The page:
The Supreme Court cleared the way yesterday for states to require public officials to disclose their federal income tax returns and other personal financial information.

The justices let stand a ruling -- the first of its kind in the lower federal courts -- that a Florida "sunshine" amendment to the state constitution doesn't violate the "fundamental" constitutional rights of officials.

The amendment, supported by the Florida League of Women Voters and Common Cause, but opposed by the American Civil Liberties Union, was adopted by the voters by 4 to 1 in 1976.

The voters apparently were reacting to years of political scandals. The state controller, treasurer and super-intendent of education were indicted for selling influence. For doing the same, impeachment of a state Supreme Court justice was recommended by a legislative committee. A second justice resigned under fire and a reprimand was issued to a third by the state body that supervises judicial conduct.

The amendment requires state and local elected and specified appointed officials, as well as candidates, to "file full and public disclosure of their financial interests," meaning: the most recent federal income tax return, identification of each asset and liability in excess of $1,000, and identification of the source and amount of each item of income exceeding $1,000.

In July 1977, three weeks before the deadline for the first filing with the Florida Commission on Ethics, five state senators challenged the amendment in federal court.

In the absence of wrongdoing, they said, revealing financial data "is disclosure for disclosure's sake alone. It is an aid to newspaper sales and rumormongery." And, they argued, disclosure of wealth "can bring mischief, even kidnapers..."

U.S. District Court Judge William H. Stafford Jr. dismissed the suit, holding that the right to privacy protected by the Constitution concerns intimate decisions of the kind usually connected with one's family.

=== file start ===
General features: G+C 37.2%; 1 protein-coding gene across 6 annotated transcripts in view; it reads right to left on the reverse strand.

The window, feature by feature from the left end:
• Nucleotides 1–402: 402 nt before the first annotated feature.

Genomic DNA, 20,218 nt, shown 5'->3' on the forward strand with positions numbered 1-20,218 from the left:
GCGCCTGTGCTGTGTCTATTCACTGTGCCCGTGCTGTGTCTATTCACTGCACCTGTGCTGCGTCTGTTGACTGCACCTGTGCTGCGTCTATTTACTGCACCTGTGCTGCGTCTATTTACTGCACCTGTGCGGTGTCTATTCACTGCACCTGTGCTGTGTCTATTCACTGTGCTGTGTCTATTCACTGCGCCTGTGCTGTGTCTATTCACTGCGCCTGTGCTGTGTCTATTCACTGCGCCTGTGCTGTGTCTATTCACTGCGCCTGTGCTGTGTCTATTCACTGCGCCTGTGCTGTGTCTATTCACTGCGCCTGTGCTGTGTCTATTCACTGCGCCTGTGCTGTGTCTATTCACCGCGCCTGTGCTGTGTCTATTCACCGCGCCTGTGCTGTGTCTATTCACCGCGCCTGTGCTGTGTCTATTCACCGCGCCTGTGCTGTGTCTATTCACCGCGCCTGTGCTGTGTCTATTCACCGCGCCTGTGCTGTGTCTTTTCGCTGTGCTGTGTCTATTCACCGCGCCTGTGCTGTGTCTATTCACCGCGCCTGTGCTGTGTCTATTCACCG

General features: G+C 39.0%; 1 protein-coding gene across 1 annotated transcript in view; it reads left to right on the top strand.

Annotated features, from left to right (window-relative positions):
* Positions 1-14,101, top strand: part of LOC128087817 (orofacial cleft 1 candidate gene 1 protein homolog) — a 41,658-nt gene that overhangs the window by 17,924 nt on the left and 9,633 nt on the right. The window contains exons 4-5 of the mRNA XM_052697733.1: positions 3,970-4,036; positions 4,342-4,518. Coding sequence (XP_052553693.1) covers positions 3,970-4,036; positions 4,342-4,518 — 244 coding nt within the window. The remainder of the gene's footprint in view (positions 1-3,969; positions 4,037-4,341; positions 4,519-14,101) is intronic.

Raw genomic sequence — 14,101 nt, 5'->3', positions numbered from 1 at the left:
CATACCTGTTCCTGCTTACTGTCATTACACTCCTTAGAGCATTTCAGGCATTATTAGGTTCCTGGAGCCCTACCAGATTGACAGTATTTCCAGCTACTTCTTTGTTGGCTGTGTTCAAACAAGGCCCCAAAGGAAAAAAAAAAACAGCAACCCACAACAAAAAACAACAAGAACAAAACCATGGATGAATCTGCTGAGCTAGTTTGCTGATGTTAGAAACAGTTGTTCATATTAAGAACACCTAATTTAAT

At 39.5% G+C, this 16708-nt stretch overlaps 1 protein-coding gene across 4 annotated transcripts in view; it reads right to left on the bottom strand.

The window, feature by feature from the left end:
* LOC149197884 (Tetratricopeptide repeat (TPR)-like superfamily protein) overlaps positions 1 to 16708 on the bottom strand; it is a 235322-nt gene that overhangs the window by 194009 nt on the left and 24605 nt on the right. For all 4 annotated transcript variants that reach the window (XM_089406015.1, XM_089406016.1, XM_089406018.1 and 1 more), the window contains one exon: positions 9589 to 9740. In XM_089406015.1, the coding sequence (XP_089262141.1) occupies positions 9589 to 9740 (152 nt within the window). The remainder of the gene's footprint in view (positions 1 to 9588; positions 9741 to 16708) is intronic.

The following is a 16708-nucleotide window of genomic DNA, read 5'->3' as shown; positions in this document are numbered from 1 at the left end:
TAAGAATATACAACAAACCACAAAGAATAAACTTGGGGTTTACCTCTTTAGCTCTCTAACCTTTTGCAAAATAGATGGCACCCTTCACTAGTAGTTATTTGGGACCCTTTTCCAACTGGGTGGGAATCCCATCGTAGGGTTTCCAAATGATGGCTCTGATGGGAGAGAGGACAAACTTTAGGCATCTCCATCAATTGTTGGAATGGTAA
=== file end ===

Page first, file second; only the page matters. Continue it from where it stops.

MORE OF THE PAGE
Last June, the 5th U.S. Circuit Court of Appeals affirmed. While acknowledging that disclosure may influence a family, the court said that such an effect "does not rise to the level of a constitutional problem."

The court rejected an ACLU argument that disclosure impermissibly burdens the right to run for office. "Mere deterrence is not sufficient for a successful constitutional attack," Circuit Court Judge John Minor Wisdom wrote.

His opinion for the court also rejected an argument that the amendment would not stop corruption because officials aren't likely to disclose illegal income.

The reporting requirement "will discourage corruption," Wisdom said. "Sunshine will make detection more likely."

He recognized that officials' privacy is "severely limited" by the amendment. And, he said, "We do not say that it is wise: the people of Florida... have done that. We do say that, on its face, it is constitutional."

Starting in May, under a new federal law, anyone who wants to inspect financial statements of the nation's top bureaucrats, politicians, generals, judges and Supreme Court justices will be able to do so.

The court took other actions before recessing until Feb. 20: SOCIAL SECURITY

When a married wage-earner dies, his widow can draw Social Security benefits for their children. But must the same benefits be paid to illegitimate children? Yes, U.S. District Court Judge Jack Roberts ruled in Austin, Tex., last June. They "have an equal need and an equal right... to have their mothers stay home to care for them when they are young."

If the ruling is affirmed, the annual cost would be about $60 million. The government also says benefits to legitimate children would be decreased. Yesterday, the court agreed to review the decision. COMMUNITY PROPERTY

In 1975, when his retirement and pension benefits were five years off, railroad worker Jess H. Hisquierdo sued for divorce in Los Angeles. His wife contended that under the "community property" law of California (and of six other states), what was his was hers, and vice versa -- so she was entitled to share in the pension benefits.

The state's highest tribunal agreed. Yesterday, in an opinion by Justice Harry A. Blackmun for a 7-to-2 majority, the Supreme Court reversed citing the Railroad Retirement Act. FELONS' FRANCHISE

The court let stand a ruling that Texas can permanently take away the right to vote from a felon convicted in a federal or out-of-state court, but restore it to felons convicted in Texas state courts.